4 MIN READ
The Kraljic Portfolio Purchasing Model
Assessing Risk and Maximizing Profits
You've just taken responsibility for purchasing at a major international logistics company, and you're reviewing all of the fuel purchases over the past two years.
The company spends a fortune on fuel, and it's hired you, in part, to look for ways to cut costs.
The problem is that, because of the diverse nature of your company's transportation methods (which cover air, ground, and ocean freight), each individual department purchases fuel separately. So, the air division purchases its own jet fuel, the trucking division purchases its own diesel, and the shipping freight division purchases its own oil.
How could you possibly reduce costs on such a necessary, but ultimately scattered, commodity? The Kraljic Portfolio Purchasing Model helps you do this.
Understanding the Kraljic Portfolio Purchasing Model
The Kraljic Portfolio Purchasing Model was created by Peter Kraljic and it first appeared in the Harvard Business Review in 1983. Despite its age, it's a popular and useful model used in companies worldwide.
Its purpose is to help purchasers maximize supply security and reduce costs, by making the most of their purchasing power. In doing so, procurement moves from being a transactional activity to a strategic activity – because, as Kraljic said, "purchasing must become supply management."
How to Use the Tool
The model involves four steps:
- Purchase classification.
- Market analysis.
- Strategic positioning.
- Action planning.
Let's explore each in more detail.
Step 1: Purchase Classification
Start by classifying all of the commodities, components, products, and services that you buy according to the supply risk and potential profit impact of each.
- Supply risk is high when the item is a scarce raw material, when its availability could be affected by government instability or natural disasters, when delivery logistics are difficult and could easily be disrupted, or when there are few suppliers.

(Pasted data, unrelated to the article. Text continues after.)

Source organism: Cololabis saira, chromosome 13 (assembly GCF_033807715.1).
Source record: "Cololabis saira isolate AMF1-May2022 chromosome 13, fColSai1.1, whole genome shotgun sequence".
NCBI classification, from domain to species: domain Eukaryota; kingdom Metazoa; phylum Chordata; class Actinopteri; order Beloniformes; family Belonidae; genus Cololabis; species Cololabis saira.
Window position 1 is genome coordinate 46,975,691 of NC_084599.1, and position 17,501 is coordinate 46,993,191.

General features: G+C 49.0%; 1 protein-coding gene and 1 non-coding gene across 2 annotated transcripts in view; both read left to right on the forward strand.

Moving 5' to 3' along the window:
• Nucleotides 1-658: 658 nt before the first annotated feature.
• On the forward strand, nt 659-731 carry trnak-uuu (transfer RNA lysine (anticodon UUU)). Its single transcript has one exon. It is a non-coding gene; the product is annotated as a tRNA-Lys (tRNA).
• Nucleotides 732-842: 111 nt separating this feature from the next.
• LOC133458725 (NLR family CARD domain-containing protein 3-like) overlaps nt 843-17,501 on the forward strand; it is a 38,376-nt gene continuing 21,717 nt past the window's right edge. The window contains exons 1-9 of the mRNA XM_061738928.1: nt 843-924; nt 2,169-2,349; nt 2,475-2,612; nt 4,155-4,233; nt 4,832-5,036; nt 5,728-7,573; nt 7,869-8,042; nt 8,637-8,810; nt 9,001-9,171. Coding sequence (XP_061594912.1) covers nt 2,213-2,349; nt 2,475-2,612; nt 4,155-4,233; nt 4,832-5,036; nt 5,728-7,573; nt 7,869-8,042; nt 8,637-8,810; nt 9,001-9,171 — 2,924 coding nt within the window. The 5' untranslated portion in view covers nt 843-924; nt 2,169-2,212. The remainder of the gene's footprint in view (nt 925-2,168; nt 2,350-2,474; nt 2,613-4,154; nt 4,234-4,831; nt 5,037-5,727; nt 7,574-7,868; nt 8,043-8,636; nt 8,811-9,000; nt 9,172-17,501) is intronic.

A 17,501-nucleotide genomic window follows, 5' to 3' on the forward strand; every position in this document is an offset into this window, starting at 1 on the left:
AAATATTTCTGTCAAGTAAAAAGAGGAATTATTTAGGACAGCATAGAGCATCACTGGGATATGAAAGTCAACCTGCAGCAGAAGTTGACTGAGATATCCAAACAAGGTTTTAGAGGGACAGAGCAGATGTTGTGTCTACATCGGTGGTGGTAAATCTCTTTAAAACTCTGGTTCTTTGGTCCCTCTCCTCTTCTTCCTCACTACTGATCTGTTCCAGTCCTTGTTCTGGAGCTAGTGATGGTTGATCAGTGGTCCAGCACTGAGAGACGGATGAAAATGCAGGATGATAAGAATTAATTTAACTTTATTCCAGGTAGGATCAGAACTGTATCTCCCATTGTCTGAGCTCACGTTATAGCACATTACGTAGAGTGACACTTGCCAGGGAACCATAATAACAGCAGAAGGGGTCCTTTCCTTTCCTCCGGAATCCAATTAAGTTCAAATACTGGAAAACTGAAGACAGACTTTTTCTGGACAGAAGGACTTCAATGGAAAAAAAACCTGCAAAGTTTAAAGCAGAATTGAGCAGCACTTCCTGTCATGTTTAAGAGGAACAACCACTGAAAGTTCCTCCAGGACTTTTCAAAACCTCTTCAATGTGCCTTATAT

- Profit impact is high when the item adds significant value to the organization's output. This could be because it makes up a high proportion of the output (for example, raw fruit for a fruit juice maker) or because it has a high impact on quality (for example, the cloth used by a high-end clothing manufacturer).
Then mark each item in the appropriate place on the product purchasing classification matrix shown in figure 1.
Figure 1 – Product Purchasing Classification Matrix
Reprinted by permission of Harvard Business Review. From "Purchasing Must Become Supply Management" by Peter Kraljic, September 1983. Copyright © 1983 by the Harvard Business School Publishing Corporation; all rights reserved.
Kraljic recommends the following purchasing approaches for each of the four quadrants:
Strategic items (high profit impact, high supply risk).
These items deserve the most attention from purchasing managers. Options include developing long-term supply relationships, analyzing and managing risks regularly, planning for contingencies, and considering making the item in-house rather than buying it, if appropriate.